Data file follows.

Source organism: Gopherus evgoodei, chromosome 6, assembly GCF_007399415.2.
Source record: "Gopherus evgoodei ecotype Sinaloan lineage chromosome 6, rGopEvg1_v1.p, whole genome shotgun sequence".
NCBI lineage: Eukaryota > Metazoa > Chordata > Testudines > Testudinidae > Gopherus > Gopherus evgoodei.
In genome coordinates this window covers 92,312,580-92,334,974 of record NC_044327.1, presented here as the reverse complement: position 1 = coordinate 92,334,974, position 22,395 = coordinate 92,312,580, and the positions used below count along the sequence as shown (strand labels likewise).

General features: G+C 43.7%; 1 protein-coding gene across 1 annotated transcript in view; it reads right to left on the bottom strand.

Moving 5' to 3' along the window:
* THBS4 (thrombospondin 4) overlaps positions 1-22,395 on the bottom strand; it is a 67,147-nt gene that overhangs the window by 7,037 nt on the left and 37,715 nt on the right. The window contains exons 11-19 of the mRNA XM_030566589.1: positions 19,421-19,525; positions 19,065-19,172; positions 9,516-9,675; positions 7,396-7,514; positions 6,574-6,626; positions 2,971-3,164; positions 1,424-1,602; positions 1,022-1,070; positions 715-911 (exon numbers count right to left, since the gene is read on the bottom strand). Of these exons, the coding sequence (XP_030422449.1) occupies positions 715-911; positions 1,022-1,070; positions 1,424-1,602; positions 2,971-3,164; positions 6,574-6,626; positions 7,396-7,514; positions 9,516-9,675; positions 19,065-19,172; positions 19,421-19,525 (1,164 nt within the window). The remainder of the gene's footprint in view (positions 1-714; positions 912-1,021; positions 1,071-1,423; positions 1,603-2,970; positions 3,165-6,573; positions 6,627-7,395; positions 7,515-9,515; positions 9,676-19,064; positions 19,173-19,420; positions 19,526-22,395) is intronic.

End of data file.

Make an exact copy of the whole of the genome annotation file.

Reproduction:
Source organism: Gopherus evgoodei, chromosome 6, assembly GCF_007399415.2.
Source record: "Gopherus evgoodei ecotype Sinaloan lineage chromosome 6, rGopEvg1_v1.p, whole genome shotgun sequence".
NCBI lineage: Eukaryota > Metazoa > Chordata > Testudines > Testudinidae > Gopherus > Gopherus evgoodei.
In genome coordinates this window covers 92,312,580-92,334,974 of record NC_044327.1, presented here as the reverse complement: position 1 = coordinate 92,334,974, position 22,395 = coordinate 92,312,580, and the positions used below count along the sequence as shown (strand labels likewise).

General features: G+C 43.7%; 1 protein-coding gene across 1 annotated transcript in view; it reads right to left on the bottom strand.

Moving 5' to 3' along the window:
* THBS4 (thrombospondin 4) overlaps positions 1-22,395 on the bottom strand; it is a 67,147-nt gene that overhangs the window by 7,037 nt on the left and 37,715 nt on the right. The window contains exons 11-19 of the mRNA XM_030566589.1: positions 19,421-19,525; positions 19,065-19,172; positions 9,516-9,675; positions 7,396-7,514; positions 6,574-6,626; positions 2,971-3,164; positions 1,424-1,602; positions 1,022-1,070; positions 715-911 (exon numbers count right to left, since the gene is read on the bottom strand). Of these exons, the coding sequence (XP_030422449.1) occupies positions 715-911; positions 1,022-1,070; positions 1,424-1,602; positions 2,971-3,164; positions 6,574-6,626; positions 7,396-7,514; positions 9,516-9,675; positions 19,065-19,172; positions 19,421-19,525 (1,164 nt within the window). The remainder of the gene's footprint in view (positions 1-714; positions 912-1,021; positions 1,071-1,423; positions 1,603-2,970; positions 3,165-6,573; positions 6,627-7,395; positions 7,515-9,515; positions 9,676-19,064; positions 19,173-19,420; positions 19,526-22,395) is intronic.